Lawton teacher Lyon Terry receives his award for Puget Sound Teacher of the Year. Photo courtesy of Lyon Terry
Lawton teacher Lyon Terry receives his award for Puget Sound Teacher of the Year. Photo courtesy of Lyon Terry

Lawton Elementary School teacher Lyon Terry was named the Puget Sound Teacher of the Year by the Puget Sound Educational Service District (PSESD).

Terry has been teaching at Lawton in Magnolia (4000 27th Ave. W.) for the last eight years. He teaches second, third and fourth grades.

Magnolia parent Annie Krause’s son Peter was in Terry’s class this year. She nominated him for the award because he’s so passionate about his work, which seems to be rare with such experienced teachers, she said.

At the end of this school year, while teachers were wrapping up, Terry organized a field trip where students rode their bikes to the ferry terminal and then took a ferry ride to Bainbridge Island. Those types of engaging field trips were common, Krause said.

Her son Peter loves him. “He says, ‘Mr. Terry totally gets me,’” she said.

Peter has been learning the guitar, an interest Krause attributes to Terry playing the instrument with his students at school.

“He really gets to know his kids, who they are outside the classroom,” she said.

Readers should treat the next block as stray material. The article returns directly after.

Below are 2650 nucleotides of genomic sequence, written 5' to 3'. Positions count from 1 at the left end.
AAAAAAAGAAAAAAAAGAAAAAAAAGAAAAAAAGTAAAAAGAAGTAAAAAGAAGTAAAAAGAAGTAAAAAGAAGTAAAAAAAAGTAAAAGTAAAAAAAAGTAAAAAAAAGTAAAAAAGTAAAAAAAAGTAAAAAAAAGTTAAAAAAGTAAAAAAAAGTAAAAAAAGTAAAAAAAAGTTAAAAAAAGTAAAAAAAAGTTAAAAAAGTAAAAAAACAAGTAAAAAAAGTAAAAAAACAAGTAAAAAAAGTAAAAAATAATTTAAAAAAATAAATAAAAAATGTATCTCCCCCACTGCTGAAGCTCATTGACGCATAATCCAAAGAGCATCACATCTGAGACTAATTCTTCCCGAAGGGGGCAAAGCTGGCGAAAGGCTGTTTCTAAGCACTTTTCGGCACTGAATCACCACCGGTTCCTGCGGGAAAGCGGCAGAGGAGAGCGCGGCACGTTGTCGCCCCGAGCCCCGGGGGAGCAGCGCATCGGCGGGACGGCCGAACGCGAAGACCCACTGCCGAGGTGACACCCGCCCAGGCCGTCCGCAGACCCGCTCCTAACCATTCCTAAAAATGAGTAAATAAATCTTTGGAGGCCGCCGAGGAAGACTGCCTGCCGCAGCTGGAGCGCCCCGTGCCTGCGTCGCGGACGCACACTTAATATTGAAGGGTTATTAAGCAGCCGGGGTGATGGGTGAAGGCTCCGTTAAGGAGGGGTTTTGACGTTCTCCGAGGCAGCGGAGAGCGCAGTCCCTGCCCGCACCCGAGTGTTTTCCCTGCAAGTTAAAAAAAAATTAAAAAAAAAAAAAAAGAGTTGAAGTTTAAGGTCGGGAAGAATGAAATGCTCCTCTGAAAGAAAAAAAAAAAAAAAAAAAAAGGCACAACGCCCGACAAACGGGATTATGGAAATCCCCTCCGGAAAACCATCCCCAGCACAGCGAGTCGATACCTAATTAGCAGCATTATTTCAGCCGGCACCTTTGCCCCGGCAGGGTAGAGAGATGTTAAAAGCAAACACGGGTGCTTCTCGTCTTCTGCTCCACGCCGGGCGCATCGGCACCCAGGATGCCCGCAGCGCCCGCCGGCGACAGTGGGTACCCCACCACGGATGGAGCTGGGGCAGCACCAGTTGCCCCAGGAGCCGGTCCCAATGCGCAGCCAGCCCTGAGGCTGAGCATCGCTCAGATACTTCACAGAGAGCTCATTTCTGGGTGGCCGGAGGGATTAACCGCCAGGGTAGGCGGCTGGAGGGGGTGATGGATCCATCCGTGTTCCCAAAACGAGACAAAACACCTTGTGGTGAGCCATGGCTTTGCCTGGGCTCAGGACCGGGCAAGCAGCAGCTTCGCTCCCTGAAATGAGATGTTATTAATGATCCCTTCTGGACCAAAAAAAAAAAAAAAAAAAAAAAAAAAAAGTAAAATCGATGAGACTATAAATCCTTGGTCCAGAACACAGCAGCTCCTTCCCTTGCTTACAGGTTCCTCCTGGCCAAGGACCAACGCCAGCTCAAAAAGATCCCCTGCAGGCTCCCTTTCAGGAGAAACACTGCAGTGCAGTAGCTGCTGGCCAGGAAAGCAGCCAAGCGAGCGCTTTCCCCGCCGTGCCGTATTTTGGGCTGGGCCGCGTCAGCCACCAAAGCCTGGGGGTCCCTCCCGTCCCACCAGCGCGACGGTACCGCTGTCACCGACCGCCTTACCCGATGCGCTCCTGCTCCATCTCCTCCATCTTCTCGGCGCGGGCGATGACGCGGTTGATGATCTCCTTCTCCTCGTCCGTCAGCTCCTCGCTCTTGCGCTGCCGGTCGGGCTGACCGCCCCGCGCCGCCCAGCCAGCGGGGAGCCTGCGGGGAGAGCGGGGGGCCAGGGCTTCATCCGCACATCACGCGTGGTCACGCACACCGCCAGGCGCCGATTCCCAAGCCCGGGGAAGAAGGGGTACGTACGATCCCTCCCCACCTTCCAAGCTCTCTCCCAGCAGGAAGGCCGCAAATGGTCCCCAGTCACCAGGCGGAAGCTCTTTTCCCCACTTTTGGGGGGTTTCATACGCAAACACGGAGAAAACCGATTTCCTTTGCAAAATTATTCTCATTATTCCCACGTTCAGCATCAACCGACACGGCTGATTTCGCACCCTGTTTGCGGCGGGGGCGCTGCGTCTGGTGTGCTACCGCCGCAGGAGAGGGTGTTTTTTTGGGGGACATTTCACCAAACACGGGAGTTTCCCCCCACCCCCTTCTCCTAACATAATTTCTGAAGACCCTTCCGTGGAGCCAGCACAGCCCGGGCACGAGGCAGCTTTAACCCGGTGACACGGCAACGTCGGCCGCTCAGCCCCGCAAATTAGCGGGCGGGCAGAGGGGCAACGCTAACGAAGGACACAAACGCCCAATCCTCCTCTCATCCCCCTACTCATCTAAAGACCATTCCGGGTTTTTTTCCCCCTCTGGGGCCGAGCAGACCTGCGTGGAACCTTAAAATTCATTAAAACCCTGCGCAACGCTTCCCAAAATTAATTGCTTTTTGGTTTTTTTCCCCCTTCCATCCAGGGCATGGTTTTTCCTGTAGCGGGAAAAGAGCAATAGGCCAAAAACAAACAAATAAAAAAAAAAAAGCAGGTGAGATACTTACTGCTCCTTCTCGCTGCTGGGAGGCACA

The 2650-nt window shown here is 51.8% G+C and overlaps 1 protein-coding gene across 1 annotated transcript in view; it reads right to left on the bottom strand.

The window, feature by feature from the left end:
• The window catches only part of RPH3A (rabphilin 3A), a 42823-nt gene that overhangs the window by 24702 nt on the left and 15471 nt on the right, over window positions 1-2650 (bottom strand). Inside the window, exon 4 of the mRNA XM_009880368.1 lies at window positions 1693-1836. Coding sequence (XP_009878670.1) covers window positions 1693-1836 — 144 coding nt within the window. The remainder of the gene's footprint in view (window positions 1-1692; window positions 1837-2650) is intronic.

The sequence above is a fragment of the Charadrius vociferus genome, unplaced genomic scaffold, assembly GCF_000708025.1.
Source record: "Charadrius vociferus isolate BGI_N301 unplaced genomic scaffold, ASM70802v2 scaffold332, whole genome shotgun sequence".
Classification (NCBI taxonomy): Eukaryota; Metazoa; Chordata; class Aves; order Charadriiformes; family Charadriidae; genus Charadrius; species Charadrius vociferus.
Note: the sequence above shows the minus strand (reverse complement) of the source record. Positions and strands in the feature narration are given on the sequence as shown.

Krause said Terry is a rare combination of passion and experience. Often, more experienced teachers have lost their fire, while newcomers have the passion but no experience.

“Teachers deserve a lot more respect and honor,” she said. “He’s someone I think is doing such a good job. I wanted to show him I respect his effort and enthusiasm. Peter said [the nomination] was such a good idea.”

Community involvement

When Terry tells people that he teaches elementary students, they often respond, “That’s so fun.” What people don’t understand is how much hard work it is, he said.

“That’s kind of part of my challenge: making it look like it’s all fun,” he said. “I like to sing in class, and I like to joke around with my students. The reason I do that is the kids will be more engaged, [and] the reason I want my kids more engaged is so they will learn.”

The most gratifying thing for Terry is seeing his students learn and grow: “I know when I’m going to work, I’m doing something that matters — that means a lot to me.”